* Piracy now an organised, transnational criminal network
* Piracy risks becoming ingrained in Somali society
By Caroline Copley
LONDON, Feb 16 (Reuters) - Somali piracy has evolved into a transnational, organised criminal network that risks becoming ingrained in the country’s economic and social structures, the head of the U.S counter-piracy unit said on Wednesday.
Attacks on vessels off the coast of Somalia have been growing rapidly since 2007 as young Somalis in small skiffs with their AK-47s and rocket propelled grenades take to the waters to seek their fortunes.
Donna L. Hopkins, coordinator of Counter Piracy and Maritime Security for the U.S. government, said it had become apparent that other nationalities were hoping to reap the benefits of what has become an increasingly lucrative activity.
“Somali piracy has grown from being essentially a garden variety, local, off the coast protest against illegal fishing ... into a seriously networked and capable, transnational, organised and criminal enterprise,” she said.
“We think there are other fishermen, fishermen other than Somali nationality, who are colluding in this business and helping to share the spoils.”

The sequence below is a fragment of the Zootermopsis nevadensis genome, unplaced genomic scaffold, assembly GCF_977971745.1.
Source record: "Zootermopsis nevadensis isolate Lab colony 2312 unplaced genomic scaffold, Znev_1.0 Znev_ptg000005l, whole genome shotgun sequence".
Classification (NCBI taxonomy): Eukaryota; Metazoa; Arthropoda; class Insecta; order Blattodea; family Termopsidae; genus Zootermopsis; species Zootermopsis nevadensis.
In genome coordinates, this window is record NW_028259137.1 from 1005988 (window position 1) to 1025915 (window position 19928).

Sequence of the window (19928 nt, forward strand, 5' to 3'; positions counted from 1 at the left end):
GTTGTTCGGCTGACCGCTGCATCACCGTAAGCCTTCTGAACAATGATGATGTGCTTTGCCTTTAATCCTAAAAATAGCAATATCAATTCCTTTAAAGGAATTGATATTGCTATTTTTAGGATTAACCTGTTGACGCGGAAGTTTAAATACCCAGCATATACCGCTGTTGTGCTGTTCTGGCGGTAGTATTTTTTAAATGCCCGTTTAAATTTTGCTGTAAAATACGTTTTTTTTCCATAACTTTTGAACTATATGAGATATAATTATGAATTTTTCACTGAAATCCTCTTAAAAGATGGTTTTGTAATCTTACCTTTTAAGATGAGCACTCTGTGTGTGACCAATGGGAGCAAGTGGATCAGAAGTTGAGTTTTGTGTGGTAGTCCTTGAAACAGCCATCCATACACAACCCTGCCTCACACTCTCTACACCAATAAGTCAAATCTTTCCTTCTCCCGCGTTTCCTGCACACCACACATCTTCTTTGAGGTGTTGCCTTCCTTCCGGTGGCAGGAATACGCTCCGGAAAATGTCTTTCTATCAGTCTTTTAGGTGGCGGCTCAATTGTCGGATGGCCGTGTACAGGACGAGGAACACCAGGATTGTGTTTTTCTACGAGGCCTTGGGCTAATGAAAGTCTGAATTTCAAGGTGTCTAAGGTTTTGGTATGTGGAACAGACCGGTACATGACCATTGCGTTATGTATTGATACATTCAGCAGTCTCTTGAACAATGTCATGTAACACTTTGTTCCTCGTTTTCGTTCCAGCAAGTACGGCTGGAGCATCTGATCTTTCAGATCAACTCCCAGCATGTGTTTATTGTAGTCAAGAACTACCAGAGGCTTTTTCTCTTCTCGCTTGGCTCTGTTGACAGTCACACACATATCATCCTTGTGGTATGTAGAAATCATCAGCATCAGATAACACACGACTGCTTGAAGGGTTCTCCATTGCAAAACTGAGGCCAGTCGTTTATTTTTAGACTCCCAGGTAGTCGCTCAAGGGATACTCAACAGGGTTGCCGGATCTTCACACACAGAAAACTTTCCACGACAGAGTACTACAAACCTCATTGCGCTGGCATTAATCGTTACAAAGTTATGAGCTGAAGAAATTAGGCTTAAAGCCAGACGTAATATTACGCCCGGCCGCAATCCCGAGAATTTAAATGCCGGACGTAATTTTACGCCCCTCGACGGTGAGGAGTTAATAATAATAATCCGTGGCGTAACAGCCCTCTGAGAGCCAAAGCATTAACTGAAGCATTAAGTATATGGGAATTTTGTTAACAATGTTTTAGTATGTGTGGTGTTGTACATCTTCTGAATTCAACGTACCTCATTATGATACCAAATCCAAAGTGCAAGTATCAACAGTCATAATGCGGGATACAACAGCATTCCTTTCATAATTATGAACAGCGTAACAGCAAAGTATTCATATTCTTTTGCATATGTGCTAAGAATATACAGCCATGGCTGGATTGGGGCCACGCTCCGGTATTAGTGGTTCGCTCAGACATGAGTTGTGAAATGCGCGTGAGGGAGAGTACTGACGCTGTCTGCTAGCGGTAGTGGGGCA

Ransom payments have shot up over the last five years and now average around $4.5 million to $5 million per ship, from around $150,000 to $300,000 previously, according to Dieter Berg, head of the marine division at reinsurer Munich Re.
By using bigger “mother ships” equipped with more sophisticated equipment, pirates have been able to carry out increasing numbers of attacks in recent months and range further away from the Somali coastline.
Last week Somali pirates seized two oil tankers in two days, capturing a Greek ship carrying Kuwaiti oil to the United States after taking an Italian oil vessel.
Hopkins said it was likely that sophisticated groups, potentially operating out of financial centres, had established networks to distribute fuel and weapons and transmit ransoms through money laundering networks.
“We need to find out who is complicit in the financial networks, other logistical supporting networks that are enabling pirates,” she told reporters at the U.S. Embassy in London.
Regional instability along a critical trade route combined to make Somalia a “perfect storm” to fuel piracy, Hopkins said and warned it risked becoming an insurmountable problem.
“It’s pretty clear from the reporting that’s coming out that piracy is becoming deeply ingrained in the Somali economic and social structure,” she said. “As long as there is no effective government to control the Somali territorial water and coastline this is going to be a problem.”
Hopkins dismissed “deliberate links” between piracy and terrorism, but said militants would be attracted by the financial gains.
“Terrorists, no matter how ideologically pure, need money. And I suspect they are not above taking what they can.”